How does fiction become fact? With a little help from social media.
Whenever there's a major event that happens on this lovely planet we call Earth, whether it be the latest mass shooting, an intense political election, an act of war, or a heartwarming story of a family being reunited after a natural disaster, the one common factor these events have is that they're being talked about and picked apart on social media.
Social media is a great tool for instantly absorbing news, and people know this: if you were online after the Las Vegas shooting that happened recently, then you were bombarded on all platforms from Twitter to Instagram to Facebook and everything in between with messages, comments, videos, pictures, and, potentially, a whole 'lot of lies.
A recent article from the (New York Times called How Fiction Becomes Fact on Social Media explores the intense, powerful psychology behind social media platforms and how misinformation thrives and travels within these spheres.
In a day and age where people put a lot of blind trust into what they read online, and more specifically, follow on social media, Dartmouth professor Dr. Brendan Nyhan, says that the majority of the public have been enveloped into "media cocoons".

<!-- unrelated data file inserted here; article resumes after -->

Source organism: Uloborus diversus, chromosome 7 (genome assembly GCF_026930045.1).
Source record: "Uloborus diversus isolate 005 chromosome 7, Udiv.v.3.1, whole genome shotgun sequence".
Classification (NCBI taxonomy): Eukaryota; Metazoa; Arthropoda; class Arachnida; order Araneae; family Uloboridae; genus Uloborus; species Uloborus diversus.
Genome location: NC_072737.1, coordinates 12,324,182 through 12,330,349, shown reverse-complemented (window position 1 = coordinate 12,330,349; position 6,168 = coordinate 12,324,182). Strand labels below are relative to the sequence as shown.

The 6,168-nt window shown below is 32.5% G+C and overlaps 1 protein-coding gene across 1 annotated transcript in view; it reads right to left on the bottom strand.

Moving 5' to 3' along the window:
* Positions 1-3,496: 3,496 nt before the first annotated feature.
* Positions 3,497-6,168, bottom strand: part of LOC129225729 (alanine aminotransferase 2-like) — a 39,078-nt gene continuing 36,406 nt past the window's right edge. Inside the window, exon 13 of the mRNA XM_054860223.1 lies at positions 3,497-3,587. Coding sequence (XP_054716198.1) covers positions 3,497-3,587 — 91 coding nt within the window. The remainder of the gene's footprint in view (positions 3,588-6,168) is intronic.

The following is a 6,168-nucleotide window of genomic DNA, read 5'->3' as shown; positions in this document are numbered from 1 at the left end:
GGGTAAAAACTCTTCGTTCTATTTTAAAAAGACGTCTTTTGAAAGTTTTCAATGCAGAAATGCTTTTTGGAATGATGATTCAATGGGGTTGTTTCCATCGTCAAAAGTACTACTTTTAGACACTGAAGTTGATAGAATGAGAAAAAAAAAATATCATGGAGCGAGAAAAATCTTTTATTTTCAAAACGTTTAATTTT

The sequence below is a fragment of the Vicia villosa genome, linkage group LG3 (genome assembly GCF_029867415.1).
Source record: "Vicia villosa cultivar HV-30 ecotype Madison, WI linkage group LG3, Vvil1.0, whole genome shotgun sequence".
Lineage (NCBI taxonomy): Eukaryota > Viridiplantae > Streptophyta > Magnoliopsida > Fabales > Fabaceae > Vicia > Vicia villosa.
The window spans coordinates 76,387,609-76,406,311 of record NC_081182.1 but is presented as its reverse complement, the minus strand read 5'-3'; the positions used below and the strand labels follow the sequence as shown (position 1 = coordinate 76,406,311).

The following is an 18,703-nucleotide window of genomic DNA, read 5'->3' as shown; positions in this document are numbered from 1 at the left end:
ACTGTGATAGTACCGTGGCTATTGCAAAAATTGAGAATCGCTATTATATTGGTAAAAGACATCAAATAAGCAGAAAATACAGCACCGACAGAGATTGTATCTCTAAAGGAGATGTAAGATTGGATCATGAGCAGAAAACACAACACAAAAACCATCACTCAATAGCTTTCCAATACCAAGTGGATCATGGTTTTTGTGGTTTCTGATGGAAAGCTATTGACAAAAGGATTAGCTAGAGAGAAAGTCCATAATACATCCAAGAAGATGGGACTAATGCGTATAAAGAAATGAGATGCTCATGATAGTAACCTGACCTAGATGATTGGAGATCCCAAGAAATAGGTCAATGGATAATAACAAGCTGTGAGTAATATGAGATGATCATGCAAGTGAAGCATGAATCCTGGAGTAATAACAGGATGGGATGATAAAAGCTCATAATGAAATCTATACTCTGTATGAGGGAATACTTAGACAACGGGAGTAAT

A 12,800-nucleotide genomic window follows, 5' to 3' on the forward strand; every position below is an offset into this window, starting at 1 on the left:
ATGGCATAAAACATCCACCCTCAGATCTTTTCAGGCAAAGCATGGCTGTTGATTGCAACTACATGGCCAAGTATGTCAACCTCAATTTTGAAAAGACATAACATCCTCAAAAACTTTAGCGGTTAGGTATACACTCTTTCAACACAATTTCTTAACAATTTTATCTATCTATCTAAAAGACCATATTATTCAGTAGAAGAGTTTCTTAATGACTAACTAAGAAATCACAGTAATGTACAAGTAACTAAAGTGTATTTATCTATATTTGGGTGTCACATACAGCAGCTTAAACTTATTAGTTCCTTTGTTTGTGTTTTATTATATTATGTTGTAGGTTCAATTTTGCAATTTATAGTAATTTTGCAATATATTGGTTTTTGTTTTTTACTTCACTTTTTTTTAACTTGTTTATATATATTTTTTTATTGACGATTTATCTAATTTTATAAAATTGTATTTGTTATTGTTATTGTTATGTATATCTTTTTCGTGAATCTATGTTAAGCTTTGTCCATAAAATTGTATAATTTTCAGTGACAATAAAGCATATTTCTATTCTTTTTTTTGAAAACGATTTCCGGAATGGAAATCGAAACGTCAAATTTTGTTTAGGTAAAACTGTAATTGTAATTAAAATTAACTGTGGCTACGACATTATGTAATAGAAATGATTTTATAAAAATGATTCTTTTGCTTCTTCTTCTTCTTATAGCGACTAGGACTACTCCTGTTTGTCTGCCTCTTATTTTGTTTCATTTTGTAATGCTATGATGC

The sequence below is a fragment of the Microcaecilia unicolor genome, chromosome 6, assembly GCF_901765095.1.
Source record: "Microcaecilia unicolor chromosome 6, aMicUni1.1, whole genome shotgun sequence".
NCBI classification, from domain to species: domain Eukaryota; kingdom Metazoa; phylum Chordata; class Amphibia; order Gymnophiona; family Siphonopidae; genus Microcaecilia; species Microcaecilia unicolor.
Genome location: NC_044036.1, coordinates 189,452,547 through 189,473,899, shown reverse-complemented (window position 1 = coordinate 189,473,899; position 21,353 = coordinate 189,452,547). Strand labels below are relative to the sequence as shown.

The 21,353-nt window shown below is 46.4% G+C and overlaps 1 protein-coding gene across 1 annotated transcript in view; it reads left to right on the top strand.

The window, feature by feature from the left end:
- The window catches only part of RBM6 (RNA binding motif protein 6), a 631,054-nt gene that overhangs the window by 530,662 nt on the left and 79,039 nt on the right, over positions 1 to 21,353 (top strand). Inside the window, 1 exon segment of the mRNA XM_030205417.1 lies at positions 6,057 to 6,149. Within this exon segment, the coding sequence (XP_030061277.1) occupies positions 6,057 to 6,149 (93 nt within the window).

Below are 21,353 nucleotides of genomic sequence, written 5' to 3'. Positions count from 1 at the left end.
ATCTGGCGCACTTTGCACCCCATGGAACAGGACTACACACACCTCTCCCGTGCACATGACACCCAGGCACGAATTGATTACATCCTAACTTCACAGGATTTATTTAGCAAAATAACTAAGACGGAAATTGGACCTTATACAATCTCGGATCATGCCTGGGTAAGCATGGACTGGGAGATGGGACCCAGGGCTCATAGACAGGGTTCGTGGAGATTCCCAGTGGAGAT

One theory is that people see a headline or a short caption on their Instagram feed, neglect to read the entire piece or post through and through, and share it on their social media without even making their own educated opinions.
Essentially they're so excited to participate that they neglect to check the facts they're actually sharing.
Another reason misinformation is spread so far? Because of the sheer speed of how fast it travels online.
So what can we do to stop the spread of misinformation?
Reading the entire article is a good place to start before you give it a share. Double-checking sources (which will normally only take you around a minute at most) will save you quite a bit of grief. Subscribing to credible news sources will also help, too.
TLDR; don't believe everything you read on your Twitter feed.
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Cella writes for iMore on social and photography. She's a true crime enthusiast, bestselling horror author, lipstick collector, buzzkill, and Sicilian. Follow her on Twitter and Instagram: @hellorousseau